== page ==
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Tight Turns

April 21, 2010

In my lesson last night, we focused on turning. Funny how you can ride for 4 years and still not be able to turn! We talked about turning while keeping Carly in her round shape – she tends to throw her head up and we lose our frame – and then moved on to doing tight turns before and after jumps, like in a showjumping course.

While doing our regular round turns, Gina told me to get the ask for the inside bend right before the turn. Ask for the bend, when I get it, release.  If I hang on her head, Carly won’t learn to carry herself in this frame.  After a few tries, we were doing well with this at the trot.  So we moved on to circles.  I fumbled through a few attempts and then got the feel of it. So we moved on to the canter, using this same movement to keep her round during an upward transition.  This is something we have been working on and half halting with my inside hand during an upward transition requires a lot of coordination and timing.  We didn’t totally get it, but we made it better.

I really want to hang on her mouth to keep her head in the position I want.  The instinct to do this is wrong – it doesn’t provide the result I want. Carly needs me to give with my hands. I need to practice more and more taking and softening – resisting and encouraging. There is a beautiful balance here that I know I will achieve eventually.  When I do it right, Carly tries harder and trusts me more.  So we will reward each other.

When we cantered our circle with correct bend, we went up to a jump.  The jump was set an angle to the fence like this:

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After we went over the jump and halted straight a few times, Gina asked us to go over the fence and turn right. Yes, to the right. there were only two strides – maybe three (I know, I should have counted!) between the jump and the fence and the first 4 times we ended up going to the left in order to avoid running smack into the fence.  But then I learned to look to the right before the fence, sit up and go right. Whew! It was another thing to go right while keeping a canter.  But once I found Carly’s lovely slow collected canter and Carly figured out which direction I wanted her to turn, we got it.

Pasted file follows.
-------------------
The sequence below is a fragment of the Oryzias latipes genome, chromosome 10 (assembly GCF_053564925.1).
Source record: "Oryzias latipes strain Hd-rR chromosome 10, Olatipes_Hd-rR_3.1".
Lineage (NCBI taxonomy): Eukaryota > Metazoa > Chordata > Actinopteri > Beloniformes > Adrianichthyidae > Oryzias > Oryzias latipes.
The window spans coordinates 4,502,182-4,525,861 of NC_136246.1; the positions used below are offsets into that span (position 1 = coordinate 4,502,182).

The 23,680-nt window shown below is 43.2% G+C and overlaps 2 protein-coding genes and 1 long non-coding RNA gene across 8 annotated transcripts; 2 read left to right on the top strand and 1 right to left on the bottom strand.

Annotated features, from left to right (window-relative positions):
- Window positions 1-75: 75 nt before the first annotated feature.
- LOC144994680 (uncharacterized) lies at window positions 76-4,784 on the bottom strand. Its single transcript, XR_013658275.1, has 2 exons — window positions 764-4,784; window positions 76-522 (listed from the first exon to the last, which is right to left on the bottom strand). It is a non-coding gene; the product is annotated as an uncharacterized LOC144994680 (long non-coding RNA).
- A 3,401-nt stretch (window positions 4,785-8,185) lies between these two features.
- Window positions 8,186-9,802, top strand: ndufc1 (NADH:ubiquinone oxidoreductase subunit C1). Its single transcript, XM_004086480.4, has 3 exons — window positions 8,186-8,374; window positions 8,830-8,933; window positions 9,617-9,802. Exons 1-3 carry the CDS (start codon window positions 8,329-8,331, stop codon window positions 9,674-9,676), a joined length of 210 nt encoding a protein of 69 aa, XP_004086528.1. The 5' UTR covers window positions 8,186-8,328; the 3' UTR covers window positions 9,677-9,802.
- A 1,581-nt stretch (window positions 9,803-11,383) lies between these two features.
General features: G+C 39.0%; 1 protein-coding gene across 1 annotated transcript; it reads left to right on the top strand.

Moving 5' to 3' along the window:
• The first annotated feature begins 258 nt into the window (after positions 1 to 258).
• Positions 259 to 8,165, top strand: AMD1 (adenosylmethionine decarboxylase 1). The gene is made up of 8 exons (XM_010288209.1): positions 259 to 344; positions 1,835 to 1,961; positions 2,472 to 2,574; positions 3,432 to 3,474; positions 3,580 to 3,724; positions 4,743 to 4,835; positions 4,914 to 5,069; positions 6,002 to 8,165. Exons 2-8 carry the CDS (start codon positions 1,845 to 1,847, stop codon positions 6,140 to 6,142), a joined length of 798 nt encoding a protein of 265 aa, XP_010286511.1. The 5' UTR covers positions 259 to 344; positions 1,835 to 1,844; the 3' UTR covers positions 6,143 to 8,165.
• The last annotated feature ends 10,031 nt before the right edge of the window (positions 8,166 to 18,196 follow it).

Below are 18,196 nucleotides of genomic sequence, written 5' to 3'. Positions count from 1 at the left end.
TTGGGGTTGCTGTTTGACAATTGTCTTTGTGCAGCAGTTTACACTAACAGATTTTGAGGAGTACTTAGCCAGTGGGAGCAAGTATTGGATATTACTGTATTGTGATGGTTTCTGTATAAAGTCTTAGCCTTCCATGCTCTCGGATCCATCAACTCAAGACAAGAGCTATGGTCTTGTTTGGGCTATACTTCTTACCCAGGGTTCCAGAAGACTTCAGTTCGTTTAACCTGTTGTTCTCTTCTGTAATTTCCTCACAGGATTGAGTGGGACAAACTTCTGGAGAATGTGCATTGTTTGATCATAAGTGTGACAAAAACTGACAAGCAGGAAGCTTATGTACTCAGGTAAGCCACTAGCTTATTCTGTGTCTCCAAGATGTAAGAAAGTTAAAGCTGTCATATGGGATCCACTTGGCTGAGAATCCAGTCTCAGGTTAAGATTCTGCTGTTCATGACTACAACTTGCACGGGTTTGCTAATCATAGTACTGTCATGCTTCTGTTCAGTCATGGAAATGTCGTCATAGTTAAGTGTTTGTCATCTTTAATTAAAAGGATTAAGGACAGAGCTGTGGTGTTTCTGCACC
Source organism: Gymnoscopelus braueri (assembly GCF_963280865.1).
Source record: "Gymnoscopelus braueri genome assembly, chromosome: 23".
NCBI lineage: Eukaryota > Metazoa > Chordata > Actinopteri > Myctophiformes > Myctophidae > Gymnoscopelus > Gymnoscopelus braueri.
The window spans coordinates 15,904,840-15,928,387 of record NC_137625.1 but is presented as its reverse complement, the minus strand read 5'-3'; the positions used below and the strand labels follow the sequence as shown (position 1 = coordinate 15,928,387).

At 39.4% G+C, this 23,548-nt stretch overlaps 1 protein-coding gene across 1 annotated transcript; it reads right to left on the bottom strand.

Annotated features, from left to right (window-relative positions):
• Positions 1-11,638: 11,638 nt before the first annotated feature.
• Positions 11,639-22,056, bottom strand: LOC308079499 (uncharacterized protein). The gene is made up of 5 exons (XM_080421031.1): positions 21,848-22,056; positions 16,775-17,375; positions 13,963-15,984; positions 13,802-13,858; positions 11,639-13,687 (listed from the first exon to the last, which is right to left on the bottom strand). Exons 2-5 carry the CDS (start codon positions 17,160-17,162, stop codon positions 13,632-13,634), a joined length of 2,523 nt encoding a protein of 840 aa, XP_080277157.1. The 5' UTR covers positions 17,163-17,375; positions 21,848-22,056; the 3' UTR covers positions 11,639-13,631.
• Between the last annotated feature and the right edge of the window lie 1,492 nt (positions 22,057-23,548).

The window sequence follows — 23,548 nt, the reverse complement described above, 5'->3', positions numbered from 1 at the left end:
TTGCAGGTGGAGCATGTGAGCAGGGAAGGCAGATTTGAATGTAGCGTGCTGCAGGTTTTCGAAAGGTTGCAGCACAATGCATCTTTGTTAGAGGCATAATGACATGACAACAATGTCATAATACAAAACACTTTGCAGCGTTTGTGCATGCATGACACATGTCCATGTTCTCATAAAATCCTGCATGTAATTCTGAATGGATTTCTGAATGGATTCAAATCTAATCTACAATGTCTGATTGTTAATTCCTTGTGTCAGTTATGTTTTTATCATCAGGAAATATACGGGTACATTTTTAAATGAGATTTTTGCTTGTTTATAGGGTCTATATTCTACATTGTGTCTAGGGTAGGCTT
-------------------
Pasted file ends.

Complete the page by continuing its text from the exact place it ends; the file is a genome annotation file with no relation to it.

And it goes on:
We did a straight but short line.  We managed to get the correct number of strides, even when Carly took a long spot, overjumping the first fence.  Then Gina asked us to go through the line backwards, which required us to make a 120 degree turn to the left.  Turning to the left is the hardest for us.  I feel like we went through this line at least 20 times with every possible variation of wrong.  If  we executed the turn and got straight to the fence, we left our a stride.  Forget about a good lead change.  If we had a nice slow canter, we would trot right before the first fence or just before the second fence.  In most of the turns, Carly trotted or drifted to the right because I had too much outside rein.  If I hang on the reins, no matter how much leg I use, Carly will trot.  If I used outside leg and half halts on the outside rein, then we would get the nice slow canter and a decent turn.  I finally had to tell my trainer, “We’re both exhausted, that’s why we are having such a hard time.”

It’s true, Carly and I don’t do well when we are tired.  But after a break and few more tries, I finally got the feel of making sharp turns by half halting on the outside rein.  We did stall out in the middle of the line. Once, as I tried to collect Carly just stopped right in front of  the jump. Not a dirty stop, just a regular halt. She was so tired that as I tried to collect her, she took any excuse to stop.  “Ooohh, if you had just taken a little less contact, it would have been perfect!” my trainer cried out (she may have been getting a bit frustrated, too.

We finally settled for a really nice sharp turn with a steady canter going in to the line.  I was proud of us – we had never done any turns this sharp before and while we didn’t perfect this type of turn, we made a definite improvement.  The feeling of half halting on one rein through the turn, whether it is on the outside or inside, is a new concept and feeling for me.  The day after my lesson, I am still running everything through my mind, processing the information and recalling the feeling that I am supposed to have. I am already looking forward to the group lesson on Thursday so I can work on this idea some more.

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